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Unformatted text preview: 18.03 Problem Set 7: Solutions 26. [Part I problems: 4] (a) [10] G ( s ) = Z f ( at ) e st dt . To make this look more like F ( s ) = Z f ( t ) e st dt , make the substitution u = at . Then du = adt and G ( s ) = Z f ( u ) e su/a du a = 1 a Z f ( u ) e ( s/a ) u du = 1 a F ( s/a ) . For example, take f ( t ) = sin t , so F ( s ) = 1 s 2 + 1 , g ( t ) = sin( at ), G ( s ) = a s 2 + a 2 . Now compute 1 a F s a = 1 a 1 ( s/a ) 2 + 1 = a s 2 + a 2 = G ( s ). (b) [10] Compute F ( s ) G ( s ) = Z Z f ( x ) e sx g ( y ) e sy dxdy = ZZ R f ( x ) g ( y ) e s ( x + y ) dxdy , where R is the first quadrant. The suggested substitution is x = t , y = . To convert to these coordinates, note that the Jacobian is det x t x y t y = det 1 1 1 = 1 For fixed , t ranges over numbers greater than , and ranges over positive numbers; or, what is the same, t ranges over positive numbers and ranges over numbers between 0 and t . So, continuing, and noticing that x + y = t , F ( s ) G ( s ) = Z Z t f ( t ) g ( ) e st ddt = Z Z t f ( t ) g ( ) d e st dt = Z ( f ( t ) * g ( t )) e st...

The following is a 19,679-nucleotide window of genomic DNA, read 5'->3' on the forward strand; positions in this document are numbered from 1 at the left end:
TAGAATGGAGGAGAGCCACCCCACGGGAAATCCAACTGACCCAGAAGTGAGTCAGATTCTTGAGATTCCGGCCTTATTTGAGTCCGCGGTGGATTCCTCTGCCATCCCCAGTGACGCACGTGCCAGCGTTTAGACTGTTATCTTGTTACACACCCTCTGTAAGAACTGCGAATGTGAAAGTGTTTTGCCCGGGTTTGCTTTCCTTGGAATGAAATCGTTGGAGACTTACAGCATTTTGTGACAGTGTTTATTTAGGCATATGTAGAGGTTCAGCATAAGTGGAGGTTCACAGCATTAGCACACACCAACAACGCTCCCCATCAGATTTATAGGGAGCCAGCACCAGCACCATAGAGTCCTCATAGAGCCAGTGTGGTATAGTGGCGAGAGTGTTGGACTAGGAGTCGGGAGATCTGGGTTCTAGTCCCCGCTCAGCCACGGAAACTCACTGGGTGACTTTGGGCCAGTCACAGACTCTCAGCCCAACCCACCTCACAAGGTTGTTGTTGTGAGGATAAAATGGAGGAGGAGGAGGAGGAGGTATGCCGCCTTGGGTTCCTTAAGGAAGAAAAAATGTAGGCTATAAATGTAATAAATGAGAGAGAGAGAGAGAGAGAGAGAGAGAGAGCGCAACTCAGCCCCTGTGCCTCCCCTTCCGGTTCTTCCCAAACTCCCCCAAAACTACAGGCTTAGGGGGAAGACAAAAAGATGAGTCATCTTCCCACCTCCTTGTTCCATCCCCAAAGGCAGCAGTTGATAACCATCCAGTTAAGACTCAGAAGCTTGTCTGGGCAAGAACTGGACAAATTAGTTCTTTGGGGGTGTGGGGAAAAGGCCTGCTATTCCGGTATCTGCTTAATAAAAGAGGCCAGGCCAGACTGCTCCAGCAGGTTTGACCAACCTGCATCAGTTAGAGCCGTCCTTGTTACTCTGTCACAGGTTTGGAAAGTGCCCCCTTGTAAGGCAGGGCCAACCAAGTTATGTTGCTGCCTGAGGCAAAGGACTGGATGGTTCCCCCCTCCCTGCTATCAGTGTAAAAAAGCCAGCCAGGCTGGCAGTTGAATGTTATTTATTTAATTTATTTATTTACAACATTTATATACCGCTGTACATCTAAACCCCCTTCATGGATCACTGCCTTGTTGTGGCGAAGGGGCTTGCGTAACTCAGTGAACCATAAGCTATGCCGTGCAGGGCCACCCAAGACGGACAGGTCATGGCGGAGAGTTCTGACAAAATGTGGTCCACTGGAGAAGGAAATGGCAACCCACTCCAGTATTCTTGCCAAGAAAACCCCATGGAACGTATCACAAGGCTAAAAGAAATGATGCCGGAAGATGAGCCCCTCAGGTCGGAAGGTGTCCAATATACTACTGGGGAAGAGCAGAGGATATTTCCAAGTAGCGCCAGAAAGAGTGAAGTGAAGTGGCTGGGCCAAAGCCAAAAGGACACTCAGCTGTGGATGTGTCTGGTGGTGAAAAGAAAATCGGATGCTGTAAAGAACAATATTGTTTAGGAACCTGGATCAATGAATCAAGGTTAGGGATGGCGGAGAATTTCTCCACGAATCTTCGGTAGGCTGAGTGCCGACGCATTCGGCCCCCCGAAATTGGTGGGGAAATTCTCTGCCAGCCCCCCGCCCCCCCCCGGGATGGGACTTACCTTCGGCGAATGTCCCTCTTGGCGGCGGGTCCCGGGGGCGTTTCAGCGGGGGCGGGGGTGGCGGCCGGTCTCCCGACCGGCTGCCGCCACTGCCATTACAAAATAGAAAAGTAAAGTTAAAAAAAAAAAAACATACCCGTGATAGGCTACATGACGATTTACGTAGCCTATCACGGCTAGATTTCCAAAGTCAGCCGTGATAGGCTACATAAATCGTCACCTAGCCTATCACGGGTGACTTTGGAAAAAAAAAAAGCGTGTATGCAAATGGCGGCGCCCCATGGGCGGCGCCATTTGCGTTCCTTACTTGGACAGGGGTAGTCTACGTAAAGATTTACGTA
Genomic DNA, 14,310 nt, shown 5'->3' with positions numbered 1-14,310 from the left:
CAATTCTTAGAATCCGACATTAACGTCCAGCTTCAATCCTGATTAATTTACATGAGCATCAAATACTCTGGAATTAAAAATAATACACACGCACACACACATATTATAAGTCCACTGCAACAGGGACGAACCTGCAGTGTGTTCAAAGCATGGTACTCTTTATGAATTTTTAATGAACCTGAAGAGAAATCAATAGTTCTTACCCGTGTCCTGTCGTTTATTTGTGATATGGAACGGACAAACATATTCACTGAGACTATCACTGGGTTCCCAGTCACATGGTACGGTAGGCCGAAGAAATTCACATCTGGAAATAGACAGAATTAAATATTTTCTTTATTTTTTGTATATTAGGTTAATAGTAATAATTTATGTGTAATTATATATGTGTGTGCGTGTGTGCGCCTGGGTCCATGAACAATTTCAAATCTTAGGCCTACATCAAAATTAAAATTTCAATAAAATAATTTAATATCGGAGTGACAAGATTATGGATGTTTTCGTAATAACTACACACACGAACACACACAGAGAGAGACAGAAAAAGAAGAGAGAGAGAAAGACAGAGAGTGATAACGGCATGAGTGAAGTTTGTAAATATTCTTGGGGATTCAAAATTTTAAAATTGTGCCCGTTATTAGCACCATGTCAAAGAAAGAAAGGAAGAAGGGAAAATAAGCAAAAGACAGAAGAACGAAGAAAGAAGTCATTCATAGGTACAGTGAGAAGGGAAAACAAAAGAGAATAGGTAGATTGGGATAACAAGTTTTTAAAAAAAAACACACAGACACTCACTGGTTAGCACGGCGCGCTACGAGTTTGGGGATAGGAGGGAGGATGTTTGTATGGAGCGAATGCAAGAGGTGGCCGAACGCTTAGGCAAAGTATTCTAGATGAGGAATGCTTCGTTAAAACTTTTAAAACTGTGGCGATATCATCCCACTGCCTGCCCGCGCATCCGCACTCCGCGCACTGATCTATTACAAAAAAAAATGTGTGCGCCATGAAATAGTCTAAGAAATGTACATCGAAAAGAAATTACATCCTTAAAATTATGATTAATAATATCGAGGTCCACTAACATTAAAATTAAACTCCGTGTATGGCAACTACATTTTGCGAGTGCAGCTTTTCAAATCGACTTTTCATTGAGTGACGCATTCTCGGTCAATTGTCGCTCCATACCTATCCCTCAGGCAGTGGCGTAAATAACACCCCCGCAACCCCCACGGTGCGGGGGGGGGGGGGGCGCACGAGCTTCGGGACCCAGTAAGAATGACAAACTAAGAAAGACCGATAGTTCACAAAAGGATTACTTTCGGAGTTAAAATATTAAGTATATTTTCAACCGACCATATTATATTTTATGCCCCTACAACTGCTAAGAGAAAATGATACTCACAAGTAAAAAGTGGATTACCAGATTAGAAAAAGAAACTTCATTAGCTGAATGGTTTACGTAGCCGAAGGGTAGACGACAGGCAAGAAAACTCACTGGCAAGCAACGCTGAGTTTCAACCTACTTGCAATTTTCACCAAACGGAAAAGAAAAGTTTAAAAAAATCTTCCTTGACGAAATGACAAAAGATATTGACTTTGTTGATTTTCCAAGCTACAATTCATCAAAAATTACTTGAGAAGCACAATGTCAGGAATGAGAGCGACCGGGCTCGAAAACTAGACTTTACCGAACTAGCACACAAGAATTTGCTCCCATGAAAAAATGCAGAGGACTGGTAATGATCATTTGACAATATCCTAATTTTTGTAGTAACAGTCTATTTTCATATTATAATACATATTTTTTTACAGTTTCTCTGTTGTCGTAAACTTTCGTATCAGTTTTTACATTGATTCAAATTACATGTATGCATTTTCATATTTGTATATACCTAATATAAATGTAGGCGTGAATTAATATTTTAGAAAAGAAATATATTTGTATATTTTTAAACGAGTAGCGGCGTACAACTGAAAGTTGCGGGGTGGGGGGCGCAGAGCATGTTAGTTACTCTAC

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This note was uploaded on 02/06/2009 for the course 18 18.03 taught by Professor Unknown during the Spring '09 term at MIT.
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